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<font face="Trebuchet MS">There are few things that are more special than the bond between a father and his eldest son; it is a connection that runs deep and comes from the heart. It should last for decades and decades, survive the inevitable differences that arise, and give each joy and comfort.

At 11 years old, after spending so much time with him, thinking of following his ophthalmologist father's professional footsteps and figuring he'd have a friend for life, Roger Mason Jr. had that bond broken, his father ripped from his life by a fatal kidney disease.

It was a time when the youngster could have drifted into any number of life-ruining teenage pursuits, become bitter about the loss of one of his closest friends and most important mentor.

He could easily have dismissed the first 11 years in his life as a tease, something he loved but would have to live without. He could have relegated the memory of his father to the farthest reaches of his mind... READ MORE..
 

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:cry: :cry: :cry: :cry: :cry: Interesting Mini-Biography. After reading that, I still wonder how he was able to make the NBA, despite his downfalls in life.
 

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Originally posted by <b>Mattsanity</b>!
:cry: :cry: :cry: :cry: :cry: Interesting Mini-Biography. After reading that, I still wonder how he was able to make the NBA, despite his downfalls in life.
Props to you Matt, you are the only one that actually read and commented on this excellent article on Mason.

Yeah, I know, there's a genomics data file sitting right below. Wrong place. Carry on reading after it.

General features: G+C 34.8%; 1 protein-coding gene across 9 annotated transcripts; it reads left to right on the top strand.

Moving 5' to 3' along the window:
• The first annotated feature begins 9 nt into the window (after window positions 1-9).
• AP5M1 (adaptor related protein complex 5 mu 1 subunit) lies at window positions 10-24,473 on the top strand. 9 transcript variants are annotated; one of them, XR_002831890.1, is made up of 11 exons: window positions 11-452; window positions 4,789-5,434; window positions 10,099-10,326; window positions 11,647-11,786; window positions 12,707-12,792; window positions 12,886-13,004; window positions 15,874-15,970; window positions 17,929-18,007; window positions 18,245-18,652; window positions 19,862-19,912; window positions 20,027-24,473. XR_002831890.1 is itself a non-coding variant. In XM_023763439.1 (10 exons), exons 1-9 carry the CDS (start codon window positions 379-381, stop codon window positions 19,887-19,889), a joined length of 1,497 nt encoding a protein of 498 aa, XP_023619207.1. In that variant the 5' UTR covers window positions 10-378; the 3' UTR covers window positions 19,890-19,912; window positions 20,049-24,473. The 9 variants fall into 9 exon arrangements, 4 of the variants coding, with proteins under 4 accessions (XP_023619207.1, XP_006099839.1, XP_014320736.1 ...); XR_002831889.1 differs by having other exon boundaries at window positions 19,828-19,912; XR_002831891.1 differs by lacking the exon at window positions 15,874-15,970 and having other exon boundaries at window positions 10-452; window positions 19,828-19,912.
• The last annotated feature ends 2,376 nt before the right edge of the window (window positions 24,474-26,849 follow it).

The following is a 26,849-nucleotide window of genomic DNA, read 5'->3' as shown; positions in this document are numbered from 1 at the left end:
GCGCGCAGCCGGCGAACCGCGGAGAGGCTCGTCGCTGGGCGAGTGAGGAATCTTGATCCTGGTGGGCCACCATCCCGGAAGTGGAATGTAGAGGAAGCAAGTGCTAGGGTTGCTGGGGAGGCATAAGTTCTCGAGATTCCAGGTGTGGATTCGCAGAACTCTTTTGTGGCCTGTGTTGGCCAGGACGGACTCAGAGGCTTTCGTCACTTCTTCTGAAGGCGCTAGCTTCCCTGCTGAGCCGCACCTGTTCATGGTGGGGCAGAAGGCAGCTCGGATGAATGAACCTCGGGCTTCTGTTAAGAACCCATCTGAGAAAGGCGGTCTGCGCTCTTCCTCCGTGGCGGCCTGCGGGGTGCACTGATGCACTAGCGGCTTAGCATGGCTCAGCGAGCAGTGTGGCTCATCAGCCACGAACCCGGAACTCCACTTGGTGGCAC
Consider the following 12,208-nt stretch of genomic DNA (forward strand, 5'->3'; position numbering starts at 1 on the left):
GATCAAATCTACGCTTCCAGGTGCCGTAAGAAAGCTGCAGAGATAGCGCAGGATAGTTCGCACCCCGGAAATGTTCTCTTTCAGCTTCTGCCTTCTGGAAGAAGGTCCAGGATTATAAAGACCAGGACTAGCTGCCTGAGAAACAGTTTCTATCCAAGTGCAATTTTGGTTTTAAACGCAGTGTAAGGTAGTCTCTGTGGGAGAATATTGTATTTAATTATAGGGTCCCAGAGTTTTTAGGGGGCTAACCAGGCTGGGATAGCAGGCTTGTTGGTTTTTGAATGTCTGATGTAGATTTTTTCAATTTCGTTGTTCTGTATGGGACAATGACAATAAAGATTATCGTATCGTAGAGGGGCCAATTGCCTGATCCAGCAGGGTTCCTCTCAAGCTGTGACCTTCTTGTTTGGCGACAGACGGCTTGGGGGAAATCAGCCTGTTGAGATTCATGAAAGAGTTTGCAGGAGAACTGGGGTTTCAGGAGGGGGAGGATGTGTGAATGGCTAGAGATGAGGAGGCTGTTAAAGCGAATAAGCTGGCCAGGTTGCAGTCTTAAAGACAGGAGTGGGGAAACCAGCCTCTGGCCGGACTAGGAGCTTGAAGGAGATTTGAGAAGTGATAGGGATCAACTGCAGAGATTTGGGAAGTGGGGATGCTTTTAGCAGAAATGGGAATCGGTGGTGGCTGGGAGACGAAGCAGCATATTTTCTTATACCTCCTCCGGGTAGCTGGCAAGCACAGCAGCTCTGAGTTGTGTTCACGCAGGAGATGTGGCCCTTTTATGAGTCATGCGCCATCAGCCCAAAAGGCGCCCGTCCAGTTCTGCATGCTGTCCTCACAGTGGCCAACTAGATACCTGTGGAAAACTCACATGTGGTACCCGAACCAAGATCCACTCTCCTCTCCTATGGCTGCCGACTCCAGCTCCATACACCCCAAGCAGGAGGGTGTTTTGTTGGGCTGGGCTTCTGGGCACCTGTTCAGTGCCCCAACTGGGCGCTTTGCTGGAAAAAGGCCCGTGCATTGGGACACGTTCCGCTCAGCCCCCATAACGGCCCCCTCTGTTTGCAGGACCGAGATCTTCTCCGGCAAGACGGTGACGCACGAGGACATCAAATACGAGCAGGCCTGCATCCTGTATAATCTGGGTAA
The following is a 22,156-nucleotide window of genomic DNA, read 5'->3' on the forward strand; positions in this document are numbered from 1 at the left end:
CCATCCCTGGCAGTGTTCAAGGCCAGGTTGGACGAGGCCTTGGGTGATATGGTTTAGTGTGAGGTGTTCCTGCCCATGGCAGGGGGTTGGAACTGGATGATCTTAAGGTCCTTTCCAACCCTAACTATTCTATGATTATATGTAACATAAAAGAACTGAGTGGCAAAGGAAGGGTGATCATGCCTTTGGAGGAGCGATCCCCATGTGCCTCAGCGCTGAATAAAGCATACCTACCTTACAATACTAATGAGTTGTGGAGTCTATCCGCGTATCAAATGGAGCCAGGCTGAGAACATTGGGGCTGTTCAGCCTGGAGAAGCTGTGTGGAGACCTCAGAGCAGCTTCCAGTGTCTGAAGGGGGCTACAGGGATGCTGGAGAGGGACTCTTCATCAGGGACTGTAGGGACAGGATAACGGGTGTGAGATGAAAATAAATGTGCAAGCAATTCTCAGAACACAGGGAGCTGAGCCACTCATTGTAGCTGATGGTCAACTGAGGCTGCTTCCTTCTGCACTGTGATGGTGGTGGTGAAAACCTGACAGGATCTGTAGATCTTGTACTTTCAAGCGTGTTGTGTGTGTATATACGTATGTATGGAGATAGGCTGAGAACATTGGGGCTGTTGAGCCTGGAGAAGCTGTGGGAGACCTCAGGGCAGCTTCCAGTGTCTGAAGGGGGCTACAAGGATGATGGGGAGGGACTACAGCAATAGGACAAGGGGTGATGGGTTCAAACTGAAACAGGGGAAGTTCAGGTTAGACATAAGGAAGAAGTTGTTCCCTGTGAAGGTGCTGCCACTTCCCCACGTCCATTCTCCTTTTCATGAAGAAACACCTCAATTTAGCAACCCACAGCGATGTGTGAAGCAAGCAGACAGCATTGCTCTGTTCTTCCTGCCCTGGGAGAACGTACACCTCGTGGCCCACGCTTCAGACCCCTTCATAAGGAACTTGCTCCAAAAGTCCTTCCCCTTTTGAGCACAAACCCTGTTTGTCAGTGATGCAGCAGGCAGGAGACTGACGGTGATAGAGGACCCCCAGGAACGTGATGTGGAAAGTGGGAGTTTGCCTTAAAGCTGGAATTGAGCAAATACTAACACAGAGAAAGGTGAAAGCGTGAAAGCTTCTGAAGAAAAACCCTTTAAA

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Originally posted by <b>Mattsanity</b>!
:cry: :cry: :cry: :cry: :cry: Interesting Mini-Biography. After reading that, I still wonder how he was able to make the NBA, despite his downfalls in life.
Whatever does not kill you only makes you stronger.

It may be a cliche, but I think it is true a lot of times in life. Juan Dixon had both parents die of AIDS, Roger Mason Jr. had his father die, etc. It's players like this that I admire most. I think, in the same situation, I would be a wreck and never realize my dreams.

Just a side note: I had a friend in high school named Roger Mason. But he was white, and didn't like basketball...
 

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A lot of players have had childhood troubles, and I think it may motivate them even more to do well. Amare Stoudemire's dad died when he was 12, his brother is in prison and his mom has been in prison several times for drug related charges. Caron butler had some issues as a child also. He spent a yr in juvy for possesion of coke and weapons, and he got some girl pregnant when he was 15...I think they decided to get married though, or they are already married. And there's Larry Bird who's dad committed suicide when he was like 19. There are a lot more players who had it rough as a kid, but they seem to get through it all. I agree with whatever don't kill you can only make you stronger.
 
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